As Booth (Jovon Jacobs) sat distraught and bewildered in a seedy rooming house apartment in an urban city after killing his older brother Lincoln (George Anthony Richardson)–the only person in the world that ever cared and loved him–the audience reacts to the drama with sadness and appreciation for what playwright Suzan-Lori Parks accomplished with her 2002 Pulitzer Prize-winning play “Top Dog, Underdog.”
The play premiered in 2001 on Broadway, and since then, Parks has generated themes tied to America’s history: racism, violence, and everyone’s ultimate hustle: staying alive in a world that has gone crazy. Though the pace of the first act seems slower than the second, Parks uses every single scene and dialogue between these two characters to keep the audience guessing as to where the play is going. Like the brothers’ three-card monte, the play shifts gears without warning, leaving the audience in the dark.
Directed by Belinda “Be” Boyd, the story begins with Booth rehearsing his three-card monte spiel, “Watch me close, watch me close now . . .” as his brother Lincoln arrives dressed like Abraham Lincoln—wearing a frock coat and stovepipe hat with his face painted in white, and carrying Chinese takeout.
We soon learn that Lincoln, whose name is the same as the historical character he portrays, earns $314 a week at an arcade playing a scene where customers shoot him. Meanwhile, his younger brother shoplifts for a living, always looking for the edge. He looks at his brother with equal parts disdain and admiration. Lincoln was an excellent card hustler, but after his failed marriage, he paints his face white to play a white president, long gone.
In a series of scenes, some dormant, others heated and often hilarious, Booth tries to convince Lincoln to teach him the card routine. Perhaps the only reason why he’s letting his brother crash at his place.
The two men are different in many ways, we observe, but they are bonded by a common family history—the parents abandoned them—leaving them each a $500 inheritance. Like the biblical characters of Jacob and Esau, twin brothers with a troubled and competitive relationship, Booth and Lincoln ultimately fight over their inheritance. And the family feud ends in tragedy.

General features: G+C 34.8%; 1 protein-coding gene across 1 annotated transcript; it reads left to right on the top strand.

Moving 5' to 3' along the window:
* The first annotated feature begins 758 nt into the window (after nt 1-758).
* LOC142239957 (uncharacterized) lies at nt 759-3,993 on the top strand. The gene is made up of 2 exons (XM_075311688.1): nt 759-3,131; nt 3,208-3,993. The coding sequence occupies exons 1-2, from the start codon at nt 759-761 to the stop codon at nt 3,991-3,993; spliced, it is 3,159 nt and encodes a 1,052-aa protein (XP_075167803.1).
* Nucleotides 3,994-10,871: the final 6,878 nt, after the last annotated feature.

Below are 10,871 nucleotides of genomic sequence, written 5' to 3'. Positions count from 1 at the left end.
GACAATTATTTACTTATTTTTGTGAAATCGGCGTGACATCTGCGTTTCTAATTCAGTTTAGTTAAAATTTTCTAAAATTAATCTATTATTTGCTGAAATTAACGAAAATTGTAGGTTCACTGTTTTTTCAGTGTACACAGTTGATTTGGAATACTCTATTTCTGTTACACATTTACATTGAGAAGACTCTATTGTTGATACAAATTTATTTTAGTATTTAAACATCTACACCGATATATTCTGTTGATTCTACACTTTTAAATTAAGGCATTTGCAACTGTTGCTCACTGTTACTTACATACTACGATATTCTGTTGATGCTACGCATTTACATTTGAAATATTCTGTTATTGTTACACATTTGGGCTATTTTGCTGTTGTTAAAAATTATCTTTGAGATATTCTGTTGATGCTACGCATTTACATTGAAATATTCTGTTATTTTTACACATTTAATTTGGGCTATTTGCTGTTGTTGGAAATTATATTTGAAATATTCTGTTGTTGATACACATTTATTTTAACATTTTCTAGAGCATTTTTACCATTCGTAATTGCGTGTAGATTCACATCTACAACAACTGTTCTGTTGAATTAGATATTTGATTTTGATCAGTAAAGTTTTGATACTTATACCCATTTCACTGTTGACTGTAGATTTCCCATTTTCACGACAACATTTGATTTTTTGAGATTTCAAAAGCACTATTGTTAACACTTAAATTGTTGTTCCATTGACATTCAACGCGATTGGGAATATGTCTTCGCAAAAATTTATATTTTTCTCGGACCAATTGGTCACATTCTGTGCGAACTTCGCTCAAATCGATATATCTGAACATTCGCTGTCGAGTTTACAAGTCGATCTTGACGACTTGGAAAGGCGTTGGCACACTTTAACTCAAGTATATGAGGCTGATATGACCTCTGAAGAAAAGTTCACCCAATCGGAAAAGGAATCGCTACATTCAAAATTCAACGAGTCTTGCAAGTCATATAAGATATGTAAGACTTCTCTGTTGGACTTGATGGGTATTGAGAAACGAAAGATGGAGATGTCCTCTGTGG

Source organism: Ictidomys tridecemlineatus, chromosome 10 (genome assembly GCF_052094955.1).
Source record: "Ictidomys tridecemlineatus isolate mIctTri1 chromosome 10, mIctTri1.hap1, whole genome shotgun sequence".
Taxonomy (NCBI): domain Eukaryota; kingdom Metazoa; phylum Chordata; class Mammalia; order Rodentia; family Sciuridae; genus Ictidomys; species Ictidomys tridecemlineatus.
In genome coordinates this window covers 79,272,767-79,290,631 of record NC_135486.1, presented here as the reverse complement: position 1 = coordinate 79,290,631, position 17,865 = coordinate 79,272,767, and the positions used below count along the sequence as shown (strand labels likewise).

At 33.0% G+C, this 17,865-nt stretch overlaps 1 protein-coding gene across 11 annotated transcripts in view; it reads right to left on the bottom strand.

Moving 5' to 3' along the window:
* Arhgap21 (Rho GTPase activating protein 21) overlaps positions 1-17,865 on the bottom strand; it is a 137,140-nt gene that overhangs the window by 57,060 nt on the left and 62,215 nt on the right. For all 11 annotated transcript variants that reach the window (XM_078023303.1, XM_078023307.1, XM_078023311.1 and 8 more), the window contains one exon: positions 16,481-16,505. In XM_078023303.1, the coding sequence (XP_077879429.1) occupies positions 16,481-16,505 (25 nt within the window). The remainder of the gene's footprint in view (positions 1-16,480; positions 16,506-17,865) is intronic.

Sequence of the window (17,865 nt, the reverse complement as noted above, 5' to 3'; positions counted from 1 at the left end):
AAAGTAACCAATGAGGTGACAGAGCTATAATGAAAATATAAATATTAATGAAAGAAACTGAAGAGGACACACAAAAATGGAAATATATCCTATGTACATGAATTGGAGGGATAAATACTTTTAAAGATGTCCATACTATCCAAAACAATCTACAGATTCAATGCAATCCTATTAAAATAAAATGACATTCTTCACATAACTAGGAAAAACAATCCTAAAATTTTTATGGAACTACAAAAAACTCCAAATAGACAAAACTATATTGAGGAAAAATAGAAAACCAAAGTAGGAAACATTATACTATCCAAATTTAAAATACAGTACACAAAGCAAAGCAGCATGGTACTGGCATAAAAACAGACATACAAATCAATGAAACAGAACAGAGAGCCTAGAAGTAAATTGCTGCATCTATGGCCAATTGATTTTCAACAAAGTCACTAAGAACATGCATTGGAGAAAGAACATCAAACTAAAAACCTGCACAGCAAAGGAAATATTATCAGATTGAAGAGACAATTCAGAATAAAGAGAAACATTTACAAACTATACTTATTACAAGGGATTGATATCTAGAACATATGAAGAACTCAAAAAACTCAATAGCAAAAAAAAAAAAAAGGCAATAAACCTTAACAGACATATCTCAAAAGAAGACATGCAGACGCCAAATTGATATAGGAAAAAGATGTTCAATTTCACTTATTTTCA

“I love this play,” says Boyd when asked why she has chosen to direct this play twice—once in a regional theater in Orlando and now at Palm Beach Dramaworks. “I love Suzan-Lori Park’s work. She is an amazing poet, philosopher, storyteller, and portrayer of human existence. I’m attracted to these two characters as they represent both the worst and the best of humanity. The horrific things that can happen through loss and through struggle, the desire to survive, and the desperate need to grab on to the American dream and how it’s been sort of ripped out of their hands from time to time.”
I agree with Boyd. There are times in the play when Park’s genius can be seen in the way she manipulates the visuals on a large screen to reflect and expand the passages between scenes. But, I find that in this visual presentation, the narrative’s energy sags. It is, however, in the second act when the story gets heavier and the action accelerates that the narrative sharpens. All that aside, the play is never in danger of being dragged down. And the ending ensures that. Executed with an explosive shock, Parks leaves her audience with a clear understanding: the house always wins. Call it capitalism or economic violence, the two thematic elements represent “the house” in this production.
The title “Top Dog, Underdog” tells you these characters are in competition, but it transcends beyond the younger vs. older brother fight. The brilliance of this play can be best described by a New York Times critic in 2018, which named it “the best American play in the 25 years since “Angels in America.” Like the plays of American writer, James Baldwin, who was Park’s mentor, the article noted, “Top Dog, Underdog” pushes these great contenders onto a small boxing ring and lets them fight it out until the fateful end.
The end of this play. . . now, that’s again the object of my obsession and those who have been dissecting it since its debut more than 20 years ago. It’s reappearing on Broadway and regional theaters across the country. Why? The play was as relatable then as now. Feedback from today’s audience is the most pronounced. As with many plays before this production at Palm Beach Dramaworks, “Top Dog, Underdog” has inspired many conversations.
This is why Artistic Director William Hayes chose this show. “Right now, we need to scream, we need to say “NO to racism, NO to inequality, NO to anti-semitism. That’s why there’s only one human race,” he said before the play’s opening night last Friday.
Something else to note. In the play’s program, the setting shows as “Here” and the time as “Now.” Parks’ intention is simple as mentioned above. The play can easily be in English in North America or in Spanish in Spain or anywhere in South America. The universal representation of humanity in this play is obvious. It could also be about German or Latino brothers. That’s what Parks has done so beautifully. At its core, “Top Dog, Underdog” is about people moving through life—sometimes at a slow pace, and sometimes at shocking speeds with tragic consequences.
“Top Dog, Underdog” plays until June 11, 2023. To buy tickets, go to palmbeachdramaworks.org or call their box office at (561) 514-4042 ext. 2. PBDW is located at 201 Clematis Street in West Palm Beach.